Copyright - Yours or Your Employer's?
Written By: Geoffrey A. Leskie
Not every copyright belongs to the individual who may have created—in the common sense of the word—the work. In some scenarios, a copyright may actually belong to an employer or a party that contracted for the creation of the work. This is referred to as a “work made for hire.” 17 U.S.C. § 101 defines a “work made for hire” as:
- a work prepared by an employee within the scope of his or her employment; or
- a work specially ordered or commissioned for use as a contribution to a collective work, as a part of a motion picture or other audiovisual work, as a translation, as a supplementary work, as a compilation, as an instructional text, as a test, as answer material for a test, or as an atlas, if the parties expressly agree in a written instrument signed by them.
While that may seem fairly straightforward, the real challenge is often in determining whether an individual is an employee. The United Sates Supreme Court addressed this very issue in Community For Creative Non-Violence et al. v. Reid, 490 U.S. 730 (1989). The primary concern is the amount of control exercised by the would-be employer over the details of the created work. However, according to the Court in Reid, a number of factors are considered in every case that include, but are not limited to:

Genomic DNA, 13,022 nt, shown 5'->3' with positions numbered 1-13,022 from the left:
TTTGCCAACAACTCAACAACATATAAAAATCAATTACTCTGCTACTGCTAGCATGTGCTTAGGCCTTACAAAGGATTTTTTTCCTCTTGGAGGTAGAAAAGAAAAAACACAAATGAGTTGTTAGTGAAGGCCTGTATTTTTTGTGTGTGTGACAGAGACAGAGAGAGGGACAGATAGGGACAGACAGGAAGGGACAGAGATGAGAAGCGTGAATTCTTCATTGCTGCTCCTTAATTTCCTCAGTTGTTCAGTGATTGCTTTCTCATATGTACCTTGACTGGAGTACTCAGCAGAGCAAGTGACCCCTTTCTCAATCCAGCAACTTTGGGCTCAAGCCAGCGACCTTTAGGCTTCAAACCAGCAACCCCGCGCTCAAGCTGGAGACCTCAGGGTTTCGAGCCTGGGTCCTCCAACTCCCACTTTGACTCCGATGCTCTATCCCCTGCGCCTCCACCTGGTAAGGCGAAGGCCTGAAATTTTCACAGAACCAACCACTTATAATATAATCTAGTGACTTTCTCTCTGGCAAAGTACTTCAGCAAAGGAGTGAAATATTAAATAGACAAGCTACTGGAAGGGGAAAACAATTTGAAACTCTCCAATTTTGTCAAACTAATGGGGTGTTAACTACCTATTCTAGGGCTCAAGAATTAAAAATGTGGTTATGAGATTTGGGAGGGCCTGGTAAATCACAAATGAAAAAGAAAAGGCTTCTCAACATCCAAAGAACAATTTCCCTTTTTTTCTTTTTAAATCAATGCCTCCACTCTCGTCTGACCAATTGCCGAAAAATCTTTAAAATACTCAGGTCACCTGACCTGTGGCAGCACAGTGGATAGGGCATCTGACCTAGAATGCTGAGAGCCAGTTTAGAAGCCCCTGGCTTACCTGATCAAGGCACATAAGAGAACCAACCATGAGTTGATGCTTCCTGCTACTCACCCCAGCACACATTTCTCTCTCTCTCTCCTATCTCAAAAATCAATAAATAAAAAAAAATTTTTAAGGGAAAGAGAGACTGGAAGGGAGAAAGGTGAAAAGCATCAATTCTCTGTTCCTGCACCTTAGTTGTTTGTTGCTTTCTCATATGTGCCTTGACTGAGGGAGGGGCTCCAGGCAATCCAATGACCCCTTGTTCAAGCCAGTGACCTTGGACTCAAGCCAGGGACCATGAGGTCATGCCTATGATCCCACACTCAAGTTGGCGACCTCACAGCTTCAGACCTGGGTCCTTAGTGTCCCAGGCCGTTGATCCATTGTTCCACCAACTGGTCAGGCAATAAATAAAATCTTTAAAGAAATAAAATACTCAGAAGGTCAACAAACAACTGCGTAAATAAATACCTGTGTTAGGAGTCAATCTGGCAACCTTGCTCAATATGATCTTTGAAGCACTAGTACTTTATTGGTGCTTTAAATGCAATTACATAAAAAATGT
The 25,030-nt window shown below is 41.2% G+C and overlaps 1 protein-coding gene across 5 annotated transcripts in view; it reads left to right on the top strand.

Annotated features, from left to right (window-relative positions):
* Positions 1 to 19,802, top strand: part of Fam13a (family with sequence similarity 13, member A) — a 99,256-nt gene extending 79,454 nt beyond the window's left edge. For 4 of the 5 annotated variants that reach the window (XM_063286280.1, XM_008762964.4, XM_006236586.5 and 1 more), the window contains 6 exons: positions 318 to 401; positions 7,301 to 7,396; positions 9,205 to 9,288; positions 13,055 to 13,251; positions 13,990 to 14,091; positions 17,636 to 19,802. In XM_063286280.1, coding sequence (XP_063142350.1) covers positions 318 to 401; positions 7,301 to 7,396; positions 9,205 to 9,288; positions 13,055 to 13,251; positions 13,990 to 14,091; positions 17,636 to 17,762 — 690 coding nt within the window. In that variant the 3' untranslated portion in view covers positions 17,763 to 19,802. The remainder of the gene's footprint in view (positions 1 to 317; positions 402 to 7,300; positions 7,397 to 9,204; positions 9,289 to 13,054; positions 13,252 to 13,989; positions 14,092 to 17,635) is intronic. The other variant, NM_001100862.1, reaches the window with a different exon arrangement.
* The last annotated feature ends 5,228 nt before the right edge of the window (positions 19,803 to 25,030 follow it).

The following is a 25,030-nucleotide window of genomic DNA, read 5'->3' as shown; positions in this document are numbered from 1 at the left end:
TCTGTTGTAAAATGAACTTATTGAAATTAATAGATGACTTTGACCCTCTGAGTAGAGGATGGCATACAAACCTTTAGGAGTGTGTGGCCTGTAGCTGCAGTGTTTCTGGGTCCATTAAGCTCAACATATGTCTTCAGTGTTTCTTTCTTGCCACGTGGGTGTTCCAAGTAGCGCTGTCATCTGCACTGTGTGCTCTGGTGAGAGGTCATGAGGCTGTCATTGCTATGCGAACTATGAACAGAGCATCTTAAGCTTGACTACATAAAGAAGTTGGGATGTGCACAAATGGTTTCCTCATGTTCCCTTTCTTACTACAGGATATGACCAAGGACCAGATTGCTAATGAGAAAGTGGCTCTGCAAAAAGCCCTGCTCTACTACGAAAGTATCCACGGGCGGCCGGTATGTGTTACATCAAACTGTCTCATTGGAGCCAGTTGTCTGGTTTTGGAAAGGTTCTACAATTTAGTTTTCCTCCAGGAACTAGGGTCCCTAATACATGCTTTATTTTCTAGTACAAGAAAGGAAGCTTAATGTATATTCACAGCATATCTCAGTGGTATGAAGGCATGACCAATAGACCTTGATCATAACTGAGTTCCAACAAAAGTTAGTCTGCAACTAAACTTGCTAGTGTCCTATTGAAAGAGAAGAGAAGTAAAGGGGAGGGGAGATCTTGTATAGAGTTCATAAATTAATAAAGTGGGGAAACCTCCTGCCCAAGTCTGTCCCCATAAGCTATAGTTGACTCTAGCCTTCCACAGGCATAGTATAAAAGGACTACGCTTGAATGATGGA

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skill required; the source of the instrumentalities and tools; the location of the work; the duration of the relationship between the parties; whether the hiring party has the right to assign additional projects to the hired party; the extent of the hired party's discretion over when and how long to work; the method of payment; the hired party's role in hiring and paying assistants; whether the work is part of the regular business of the hiring party; whether the hiring party is in business; the provision of employee benefits; and the tax treatment of the hired party.
As you can see, there is much to consider when determining whether a creative work constitutes a “work made for hire” even when someone believes they are an independent contractor. This list is non-exhaustive, and no particular factor is determinative, so it is always best to consult with a qualified attorney if you have created something you would like to copyright and especially if you are about to create something at the request of someone else.
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